The new Corsa arrived in April 1993 to an expectant press. The great looks were a major plus but the first road tests revealed a chassis that wasn't the breakthrough many journalists had expected. The GSi, in particular, was a disappointment with enthusiast drivers and it went out of production in 1994 after poor sales. The range included 1.2, 1.4 and 1.6-litre petrol engines at launch, as well as 1.5-litre diesel and turbo diesels. The 1.4 received a 16-valve cylinder head and more power in August 1994, as part of a minor update. There was also the standard fitment of a height adjustable driver's seat and rear wash/wipe for most cars previously without them. In January 1996, a new 1.7-litre normally aspirated diesel engine arrived, though the older 1.5 carried on as the range-topping TD GLS. There were many special edition Corsas launched, some of which became long-running models in their own right. These all included extra equipment over the base Merit model and some of the more popular ones were Vegas, Premier, Swing, Breeze, Arizona, Twist and Spin. The second generation Corsa looked little different to the casual observer. Underneath the new V-grille, the chassis was much improved but the competition, such as Ford's Fiesta, had also moved on. To be fair to Vauxhall, the Corsa buyer does not usually demand state of the art handling or engine technology, yet this is certainly offered by some competitors in the supermini sector. State-of-the-art technology however, was on offer in the form of a new 12v 1.0-litre engine, joined in October 1998 by a 1.2-litre 16v unit. The range was slightly revised in Spring 1999 to include Club and sporty 1.2-litre SXi models before a new model was introduced in autumn 2000. Here, the 1.6-litre engine was dropped and a new 1.8-litre 16v unit introduced for the top SRi model. There were two new diesel versions and a completely new platform and shape. In late 2001 a diesel version of the popular sporty SXi trim level was announced. An Eco version was launched in Spring 2002, essentially a fuel-efficient version of the 1.0-litre Club.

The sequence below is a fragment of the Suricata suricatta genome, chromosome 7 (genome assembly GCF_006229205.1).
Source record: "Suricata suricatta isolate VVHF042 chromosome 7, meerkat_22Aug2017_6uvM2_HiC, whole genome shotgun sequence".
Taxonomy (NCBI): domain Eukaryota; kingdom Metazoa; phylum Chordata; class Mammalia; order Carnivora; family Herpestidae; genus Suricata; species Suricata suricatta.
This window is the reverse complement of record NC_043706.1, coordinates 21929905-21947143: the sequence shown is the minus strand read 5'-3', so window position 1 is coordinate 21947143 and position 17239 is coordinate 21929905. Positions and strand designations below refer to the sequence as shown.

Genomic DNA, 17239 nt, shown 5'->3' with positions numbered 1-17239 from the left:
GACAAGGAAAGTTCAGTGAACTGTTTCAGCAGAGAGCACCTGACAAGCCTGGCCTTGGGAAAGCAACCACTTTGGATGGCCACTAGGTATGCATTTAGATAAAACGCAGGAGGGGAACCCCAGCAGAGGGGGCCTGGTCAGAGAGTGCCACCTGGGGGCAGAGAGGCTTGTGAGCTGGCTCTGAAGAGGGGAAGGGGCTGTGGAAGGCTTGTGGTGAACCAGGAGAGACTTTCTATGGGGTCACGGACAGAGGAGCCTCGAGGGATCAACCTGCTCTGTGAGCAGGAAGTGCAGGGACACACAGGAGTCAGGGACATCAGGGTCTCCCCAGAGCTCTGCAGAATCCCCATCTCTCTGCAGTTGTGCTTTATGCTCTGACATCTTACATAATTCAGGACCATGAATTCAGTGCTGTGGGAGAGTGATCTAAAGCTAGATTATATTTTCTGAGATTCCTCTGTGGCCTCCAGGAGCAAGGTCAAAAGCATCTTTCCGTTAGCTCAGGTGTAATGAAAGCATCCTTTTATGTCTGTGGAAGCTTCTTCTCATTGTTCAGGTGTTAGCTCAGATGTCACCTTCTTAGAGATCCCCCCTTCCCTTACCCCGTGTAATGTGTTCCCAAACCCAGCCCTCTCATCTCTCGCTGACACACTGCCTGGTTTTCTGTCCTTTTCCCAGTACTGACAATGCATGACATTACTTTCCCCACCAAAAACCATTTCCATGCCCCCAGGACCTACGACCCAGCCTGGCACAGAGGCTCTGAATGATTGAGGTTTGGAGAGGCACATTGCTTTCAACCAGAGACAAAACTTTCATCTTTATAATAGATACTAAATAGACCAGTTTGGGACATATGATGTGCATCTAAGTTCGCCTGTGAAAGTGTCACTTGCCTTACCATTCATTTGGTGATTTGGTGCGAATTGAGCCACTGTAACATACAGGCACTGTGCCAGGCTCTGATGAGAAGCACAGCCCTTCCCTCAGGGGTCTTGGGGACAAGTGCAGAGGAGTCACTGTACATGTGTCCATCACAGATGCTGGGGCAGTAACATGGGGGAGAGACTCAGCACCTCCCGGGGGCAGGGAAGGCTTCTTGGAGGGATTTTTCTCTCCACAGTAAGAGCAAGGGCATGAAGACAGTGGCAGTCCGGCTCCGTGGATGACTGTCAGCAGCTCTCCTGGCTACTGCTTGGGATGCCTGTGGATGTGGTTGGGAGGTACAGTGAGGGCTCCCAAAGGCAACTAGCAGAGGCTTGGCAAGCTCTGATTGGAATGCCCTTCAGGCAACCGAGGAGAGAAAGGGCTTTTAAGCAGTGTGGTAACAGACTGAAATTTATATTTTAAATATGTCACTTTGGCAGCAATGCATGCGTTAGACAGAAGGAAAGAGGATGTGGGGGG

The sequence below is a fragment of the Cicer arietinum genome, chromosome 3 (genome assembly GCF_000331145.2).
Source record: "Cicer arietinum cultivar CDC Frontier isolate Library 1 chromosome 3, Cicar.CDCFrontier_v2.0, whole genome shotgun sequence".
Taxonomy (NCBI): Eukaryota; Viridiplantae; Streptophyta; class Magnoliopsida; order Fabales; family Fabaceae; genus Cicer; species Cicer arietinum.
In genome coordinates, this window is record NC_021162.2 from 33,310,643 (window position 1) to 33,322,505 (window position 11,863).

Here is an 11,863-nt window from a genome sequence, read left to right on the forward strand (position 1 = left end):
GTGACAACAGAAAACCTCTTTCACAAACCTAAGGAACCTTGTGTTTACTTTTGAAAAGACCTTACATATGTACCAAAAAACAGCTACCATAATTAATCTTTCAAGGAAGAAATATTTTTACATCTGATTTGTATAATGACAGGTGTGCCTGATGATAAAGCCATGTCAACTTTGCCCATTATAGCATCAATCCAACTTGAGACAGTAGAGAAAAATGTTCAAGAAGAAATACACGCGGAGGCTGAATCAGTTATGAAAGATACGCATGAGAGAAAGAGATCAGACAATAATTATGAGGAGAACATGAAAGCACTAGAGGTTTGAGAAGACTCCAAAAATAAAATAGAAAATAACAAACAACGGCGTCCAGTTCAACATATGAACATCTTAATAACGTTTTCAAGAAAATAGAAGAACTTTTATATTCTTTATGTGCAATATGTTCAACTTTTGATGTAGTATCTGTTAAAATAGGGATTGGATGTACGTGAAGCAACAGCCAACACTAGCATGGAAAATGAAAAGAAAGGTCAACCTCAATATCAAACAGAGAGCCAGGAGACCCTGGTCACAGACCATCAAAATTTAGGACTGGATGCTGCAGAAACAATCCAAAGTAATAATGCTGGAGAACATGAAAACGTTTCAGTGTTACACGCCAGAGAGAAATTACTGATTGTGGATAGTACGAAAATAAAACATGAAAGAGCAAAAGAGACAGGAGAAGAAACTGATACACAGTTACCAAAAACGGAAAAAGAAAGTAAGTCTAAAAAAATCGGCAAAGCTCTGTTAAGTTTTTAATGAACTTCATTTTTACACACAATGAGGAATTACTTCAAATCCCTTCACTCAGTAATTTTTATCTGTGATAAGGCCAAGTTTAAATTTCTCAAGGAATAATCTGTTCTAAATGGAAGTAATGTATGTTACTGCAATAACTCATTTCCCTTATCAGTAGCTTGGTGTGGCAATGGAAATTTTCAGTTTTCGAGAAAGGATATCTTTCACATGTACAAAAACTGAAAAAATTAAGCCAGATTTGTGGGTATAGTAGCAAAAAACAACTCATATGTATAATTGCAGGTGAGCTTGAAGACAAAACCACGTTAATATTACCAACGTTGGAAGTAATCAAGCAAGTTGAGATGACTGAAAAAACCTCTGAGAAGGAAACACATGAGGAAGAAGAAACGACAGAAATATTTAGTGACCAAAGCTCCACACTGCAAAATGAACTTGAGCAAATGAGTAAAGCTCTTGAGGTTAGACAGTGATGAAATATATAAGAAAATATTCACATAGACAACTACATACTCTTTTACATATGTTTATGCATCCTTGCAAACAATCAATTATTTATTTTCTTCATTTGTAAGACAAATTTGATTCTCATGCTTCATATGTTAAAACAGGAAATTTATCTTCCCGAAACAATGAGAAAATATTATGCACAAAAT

What You Get